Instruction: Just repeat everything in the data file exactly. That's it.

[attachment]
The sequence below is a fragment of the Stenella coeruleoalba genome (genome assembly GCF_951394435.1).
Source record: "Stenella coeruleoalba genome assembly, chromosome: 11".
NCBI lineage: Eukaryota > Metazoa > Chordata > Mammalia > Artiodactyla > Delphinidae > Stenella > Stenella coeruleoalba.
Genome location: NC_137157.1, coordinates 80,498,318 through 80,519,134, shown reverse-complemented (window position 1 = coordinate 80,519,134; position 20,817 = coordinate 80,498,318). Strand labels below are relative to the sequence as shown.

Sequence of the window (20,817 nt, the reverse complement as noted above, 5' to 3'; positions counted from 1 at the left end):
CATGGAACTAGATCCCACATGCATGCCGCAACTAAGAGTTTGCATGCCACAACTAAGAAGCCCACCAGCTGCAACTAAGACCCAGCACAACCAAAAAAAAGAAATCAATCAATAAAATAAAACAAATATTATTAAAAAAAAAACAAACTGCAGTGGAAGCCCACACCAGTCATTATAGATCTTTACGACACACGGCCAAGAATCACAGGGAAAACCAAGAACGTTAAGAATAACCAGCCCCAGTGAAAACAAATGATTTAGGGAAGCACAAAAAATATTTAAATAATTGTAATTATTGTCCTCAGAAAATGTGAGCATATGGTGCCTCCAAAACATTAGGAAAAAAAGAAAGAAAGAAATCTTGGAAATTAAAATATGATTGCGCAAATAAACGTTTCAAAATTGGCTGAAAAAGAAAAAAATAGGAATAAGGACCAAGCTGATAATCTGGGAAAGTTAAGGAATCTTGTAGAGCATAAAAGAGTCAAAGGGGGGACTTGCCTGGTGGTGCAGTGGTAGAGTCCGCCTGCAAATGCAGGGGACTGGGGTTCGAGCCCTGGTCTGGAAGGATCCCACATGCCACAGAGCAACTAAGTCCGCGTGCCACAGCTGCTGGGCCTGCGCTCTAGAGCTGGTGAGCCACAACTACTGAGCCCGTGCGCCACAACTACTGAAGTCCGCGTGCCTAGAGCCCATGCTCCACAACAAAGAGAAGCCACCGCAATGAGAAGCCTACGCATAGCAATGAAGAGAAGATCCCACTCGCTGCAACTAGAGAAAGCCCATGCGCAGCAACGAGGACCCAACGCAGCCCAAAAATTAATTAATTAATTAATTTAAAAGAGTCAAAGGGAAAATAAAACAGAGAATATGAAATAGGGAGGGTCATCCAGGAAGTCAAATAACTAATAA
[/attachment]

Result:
The sequence below is a fragment of the Stenella coeruleoalba genome (genome assembly GCF_951394435.1).
Source record: "Stenella coeruleoalba genome assembly, chromosome: 11".
NCBI lineage: Eukaryota > Metazoa > Chordata > Mammalia > Artiodactyla > Delphinidae > Stenella > Stenella coeruleoalba.
Genome location: NC_137157.1, coordinates 80,498,318 through 80,519,134, shown reverse-complemented (window position 1 = coordinate 80,519,134; position 20,817 = coordinate 80,498,318). Strand labels below are relative to the sequence as shown.

Sequence of the window (20,817 nt, the reverse complement as noted above, 5' to 3'; positions counted from 1 at the left end):
CATGGAACTAGATCCCACATGCATGCCGCAACTAAGAGTTTGCATGCCACAACTAAGAAGCCCACCAGCTGCAACTAAGACCCAGCACAACCAAAAAAAAGAAATCAATCAATAAAATAAAACAAATATTATTAAAAAAAAAACAAACTGCAGTGGAAGCCCACACCAGTCATTATAGATCTTTACGACACACGGCCAAGAATCACAGGGAAAACCAAGAACGTTAAGAATAACCAGCCCCAGTGAAAACAAATGATTTAGGGAAGCACAAAAAATATTTAAATAATTGTAATTATTGTCCTCAGAAAATGTGAGCATATGGTGCCTCCAAAACATTAGGAAAAAAAGAAAGAAAGAAATCTTGGAAATTAAAATATGATTGCGCAAATAAACGTTTCAAAATTGGCTGAAAAAGAAAAAAATAGGAATAAGGACCAAGCTGATAATCTGGGAAAGTTAAGGAATCTTGTAGAGCATAAAAGAGTCAAAGGGGGGACTTGCCTGGTGGTGCAGTGGTAGAGTCCGCCTGCAAATGCAGGGGACTGGGGTTCGAGCCCTGGTCTGGAAGGATCCCACATGCCACAGAGCAACTAAGTCCGCGTGCCACAGCTGCTGGGCCTGCGCTCTAGAGCTGGTGAGCCACAACTACTGAGCCCGTGCGCCACAACTACTGAAGTCCGCGTGCCTAGAGCCCATGCTCCACAACAAAGAGAAGCCACCGCAATGAGAAGCCTACGCATAGCAATGAAGAGAAGATCCCACTCGCTGCAACTAGAGAAAGCCCATGCGCAGCAACGAGGACCCAACGCAGCCCAAAAATTAATTAATTAATTAATTTAAAAGAGTCAAAGGGAAAATAAAACAGAGAATATGAAATAGGGAGGGTCATCCAGGAAGTCAAATAACTAATAA